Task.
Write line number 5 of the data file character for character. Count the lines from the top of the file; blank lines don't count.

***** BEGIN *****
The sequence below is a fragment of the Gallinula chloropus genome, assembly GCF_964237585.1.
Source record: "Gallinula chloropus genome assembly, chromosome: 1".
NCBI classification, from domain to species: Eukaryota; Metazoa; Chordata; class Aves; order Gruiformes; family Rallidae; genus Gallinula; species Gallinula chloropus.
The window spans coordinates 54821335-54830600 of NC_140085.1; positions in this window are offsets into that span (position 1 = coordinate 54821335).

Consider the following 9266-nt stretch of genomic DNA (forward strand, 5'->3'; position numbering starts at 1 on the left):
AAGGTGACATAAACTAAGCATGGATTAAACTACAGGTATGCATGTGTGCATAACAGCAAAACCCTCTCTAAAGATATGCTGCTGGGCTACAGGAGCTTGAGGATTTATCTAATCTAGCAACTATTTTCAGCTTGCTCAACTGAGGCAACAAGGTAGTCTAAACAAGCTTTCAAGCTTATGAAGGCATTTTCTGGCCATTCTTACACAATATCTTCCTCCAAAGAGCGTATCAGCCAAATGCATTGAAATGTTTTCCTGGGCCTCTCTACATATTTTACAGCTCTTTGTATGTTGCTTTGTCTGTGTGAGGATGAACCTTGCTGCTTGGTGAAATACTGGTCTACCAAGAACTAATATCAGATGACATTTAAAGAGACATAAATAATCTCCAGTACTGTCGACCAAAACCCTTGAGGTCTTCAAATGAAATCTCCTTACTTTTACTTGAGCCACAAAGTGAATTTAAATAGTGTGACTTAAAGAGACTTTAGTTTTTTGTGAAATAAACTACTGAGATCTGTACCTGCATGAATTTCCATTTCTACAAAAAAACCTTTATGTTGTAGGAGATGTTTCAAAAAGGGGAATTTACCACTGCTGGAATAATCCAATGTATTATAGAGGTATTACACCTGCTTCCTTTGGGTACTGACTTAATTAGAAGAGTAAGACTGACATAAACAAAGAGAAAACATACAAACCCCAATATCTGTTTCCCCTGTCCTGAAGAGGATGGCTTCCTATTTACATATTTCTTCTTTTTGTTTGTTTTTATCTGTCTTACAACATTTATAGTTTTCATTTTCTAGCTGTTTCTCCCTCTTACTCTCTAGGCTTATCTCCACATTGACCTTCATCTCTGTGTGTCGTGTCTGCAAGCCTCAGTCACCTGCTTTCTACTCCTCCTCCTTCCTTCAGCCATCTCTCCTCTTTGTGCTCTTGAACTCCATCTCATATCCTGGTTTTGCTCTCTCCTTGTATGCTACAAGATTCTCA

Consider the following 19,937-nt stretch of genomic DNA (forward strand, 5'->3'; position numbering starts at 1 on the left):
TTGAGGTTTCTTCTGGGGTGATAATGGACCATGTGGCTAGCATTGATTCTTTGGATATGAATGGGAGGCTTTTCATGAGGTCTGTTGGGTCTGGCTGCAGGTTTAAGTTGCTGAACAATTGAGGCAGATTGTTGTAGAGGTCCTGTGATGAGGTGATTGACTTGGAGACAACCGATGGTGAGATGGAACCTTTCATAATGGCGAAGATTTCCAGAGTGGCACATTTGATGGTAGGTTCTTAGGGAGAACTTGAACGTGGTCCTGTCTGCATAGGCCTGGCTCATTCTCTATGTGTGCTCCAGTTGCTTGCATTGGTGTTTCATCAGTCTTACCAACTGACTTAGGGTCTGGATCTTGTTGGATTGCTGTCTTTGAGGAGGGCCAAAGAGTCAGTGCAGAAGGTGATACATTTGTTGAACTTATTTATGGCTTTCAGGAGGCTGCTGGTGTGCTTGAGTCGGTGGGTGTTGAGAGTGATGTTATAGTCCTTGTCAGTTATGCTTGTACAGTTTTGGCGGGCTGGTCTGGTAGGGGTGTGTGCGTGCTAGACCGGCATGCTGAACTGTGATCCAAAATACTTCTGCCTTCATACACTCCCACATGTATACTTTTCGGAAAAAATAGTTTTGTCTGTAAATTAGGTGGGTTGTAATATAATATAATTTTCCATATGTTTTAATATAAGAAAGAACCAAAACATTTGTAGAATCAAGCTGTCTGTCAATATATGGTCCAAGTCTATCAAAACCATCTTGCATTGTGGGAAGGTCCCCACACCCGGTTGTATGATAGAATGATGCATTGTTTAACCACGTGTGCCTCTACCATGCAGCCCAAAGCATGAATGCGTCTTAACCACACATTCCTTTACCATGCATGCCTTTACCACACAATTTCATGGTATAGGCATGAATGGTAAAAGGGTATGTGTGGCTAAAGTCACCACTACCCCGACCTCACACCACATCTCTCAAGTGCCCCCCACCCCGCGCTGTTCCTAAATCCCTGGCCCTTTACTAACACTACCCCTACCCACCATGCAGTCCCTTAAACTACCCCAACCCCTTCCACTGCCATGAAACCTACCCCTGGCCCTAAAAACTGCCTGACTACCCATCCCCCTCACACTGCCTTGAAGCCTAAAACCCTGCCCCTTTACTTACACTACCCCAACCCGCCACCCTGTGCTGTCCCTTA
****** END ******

Consider the following 9266-nt stretch of genomic DNA (forward strand, 5'->3'; position numbering starts at 1 on the left):